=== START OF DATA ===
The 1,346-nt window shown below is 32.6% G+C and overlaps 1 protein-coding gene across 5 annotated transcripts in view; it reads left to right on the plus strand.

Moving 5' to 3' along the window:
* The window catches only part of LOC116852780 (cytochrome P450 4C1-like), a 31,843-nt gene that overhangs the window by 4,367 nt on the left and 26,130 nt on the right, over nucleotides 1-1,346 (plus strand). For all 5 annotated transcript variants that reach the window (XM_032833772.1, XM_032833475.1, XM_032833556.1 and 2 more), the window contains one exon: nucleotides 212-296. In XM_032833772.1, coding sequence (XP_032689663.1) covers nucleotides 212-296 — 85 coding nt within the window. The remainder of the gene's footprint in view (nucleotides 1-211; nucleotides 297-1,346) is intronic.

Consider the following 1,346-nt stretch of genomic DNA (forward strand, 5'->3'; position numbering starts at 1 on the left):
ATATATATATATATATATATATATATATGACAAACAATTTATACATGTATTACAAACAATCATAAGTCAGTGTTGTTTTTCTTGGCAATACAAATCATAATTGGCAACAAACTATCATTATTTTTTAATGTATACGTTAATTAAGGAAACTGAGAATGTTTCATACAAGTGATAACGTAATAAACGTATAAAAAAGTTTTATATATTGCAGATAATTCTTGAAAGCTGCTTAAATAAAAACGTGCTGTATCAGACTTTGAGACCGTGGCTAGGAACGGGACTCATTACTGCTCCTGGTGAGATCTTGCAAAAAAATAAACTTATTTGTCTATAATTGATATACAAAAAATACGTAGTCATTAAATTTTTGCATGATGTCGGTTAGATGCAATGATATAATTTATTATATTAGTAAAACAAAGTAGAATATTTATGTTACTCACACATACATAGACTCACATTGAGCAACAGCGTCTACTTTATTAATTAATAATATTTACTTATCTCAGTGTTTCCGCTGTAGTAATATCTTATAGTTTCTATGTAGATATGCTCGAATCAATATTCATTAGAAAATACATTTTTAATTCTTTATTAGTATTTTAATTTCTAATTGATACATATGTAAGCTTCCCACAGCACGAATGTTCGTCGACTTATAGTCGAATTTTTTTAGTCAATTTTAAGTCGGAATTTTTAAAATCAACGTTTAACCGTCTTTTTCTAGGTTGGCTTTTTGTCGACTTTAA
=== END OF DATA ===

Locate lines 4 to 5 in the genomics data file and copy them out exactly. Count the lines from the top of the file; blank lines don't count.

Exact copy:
Consider the following 1,346-nt stretch of genomic DNA (forward strand, 5'->3'; position numbering starts at 1 on the left):
ATATATATATATATATATATATATATATGACAAACAATTTATACATGTATTACAAACAATCATAAGTCAGTGTTGTTTTTCTTGGCAATACAAATCATAATTGGCAACAAACTATCATTATTTTTTAATGTATACGTTAATTAAGGAAACTGAGAATGTTTCATACAAGTGATAACGTAATAAACGTATAAAAAAGTTTTATATATTGCAGATAATTCTTGAAAGCTGCTTAAATAAAAACGTGCTGTATCAGACTTTGAGACCGTGGCTAGGAACGGGACTCATTACTGCTCCTGGTGAGATCTTGCAAAAAAATAAACTTATTTGTCTATAATTGATATACAAAAAATACGTAGTCATTAAATTTTTGCATGATGTCGGTTAGATGCAATGATATAATTTATTATATTAGTAAAACAAAGTAGAATATTTATGTTACTCACACATACATAGACTCACATTGAGCAACAGCGTCTACTTTATTAATTAATAATATTTACTTATCTCAGTGTTTCCGCTGTAGTAATATCTTATAGTTTCTATGTAGATATGCTCGAATCAATATTCATTAGAAAATACATTTTTAATTCTTTATTAGTATTTTAATTTCTAATTGATACATATGTAAGCTTCCCACAGCACGAATGTTCGTCGACTTATAGTCGAATTTTTTTAGTCAATTTTAAGTCGGAATTTTTAAAATCAACGTTTAACCGTCTTTTTCTAGGTTGGCTTTTTGTCGACTTTAA